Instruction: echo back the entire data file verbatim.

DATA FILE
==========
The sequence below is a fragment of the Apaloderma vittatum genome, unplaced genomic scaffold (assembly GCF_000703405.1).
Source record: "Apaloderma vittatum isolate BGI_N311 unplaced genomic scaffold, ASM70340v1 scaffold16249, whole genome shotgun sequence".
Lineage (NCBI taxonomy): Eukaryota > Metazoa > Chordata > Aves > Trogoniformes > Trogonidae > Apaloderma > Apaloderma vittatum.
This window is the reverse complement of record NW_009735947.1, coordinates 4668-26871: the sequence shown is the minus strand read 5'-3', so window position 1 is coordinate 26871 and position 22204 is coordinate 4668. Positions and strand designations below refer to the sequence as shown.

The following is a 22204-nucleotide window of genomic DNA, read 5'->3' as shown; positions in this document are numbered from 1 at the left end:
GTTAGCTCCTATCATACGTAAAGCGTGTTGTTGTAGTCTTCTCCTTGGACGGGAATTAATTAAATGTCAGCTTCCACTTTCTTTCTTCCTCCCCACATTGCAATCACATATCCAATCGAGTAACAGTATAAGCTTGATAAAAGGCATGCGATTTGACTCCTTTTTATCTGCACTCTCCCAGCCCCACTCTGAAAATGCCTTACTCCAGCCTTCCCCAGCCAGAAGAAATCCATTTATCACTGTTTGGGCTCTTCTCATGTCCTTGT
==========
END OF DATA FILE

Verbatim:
The sequence below is a fragment of the Apaloderma vittatum genome, unplaced genomic scaffold (assembly GCF_000703405.1).
Source record: "Apaloderma vittatum isolate BGI_N311 unplaced genomic scaffold, ASM70340v1 scaffold16249, whole genome shotgun sequence".
Lineage (NCBI taxonomy): Eukaryota > Metazoa > Chordata > Aves > Trogoniformes > Trogonidae > Apaloderma > Apaloderma vittatum.
This window is the reverse complement of record NW_009735947.1, coordinates 4668-26871: the sequence shown is the minus strand read 5'-3', so window position 1 is coordinate 26871 and position 22204 is coordinate 4668. Positions and strand designations below refer to the sequence as shown.

The following is a 22204-nucleotide window of genomic DNA, read 5'->3' as shown; positions in this document are numbered from 1 at the left end:
GTTAGCTCCTATCATACGTAAAGCGTGTTGTTGTAGTCTTCTCCTTGGACGGGAATTAATTAAATGTCAGCTTCCACTTTCTTTCTTCCTCCCCACATTGCAATCACATATCCAATCGAGTAACAGTATAAGCTTGATAAAAGGCATGCGATTTGACTCCTTTTTATCTGCACTCTCCCAGCCCCACTCTGAAAATGCCTTACTCCAGCCTTCCCCAGCCAGAAGAAATCCATTTATCACTGTTTGGGCTCTTCTCATGTCCTTGT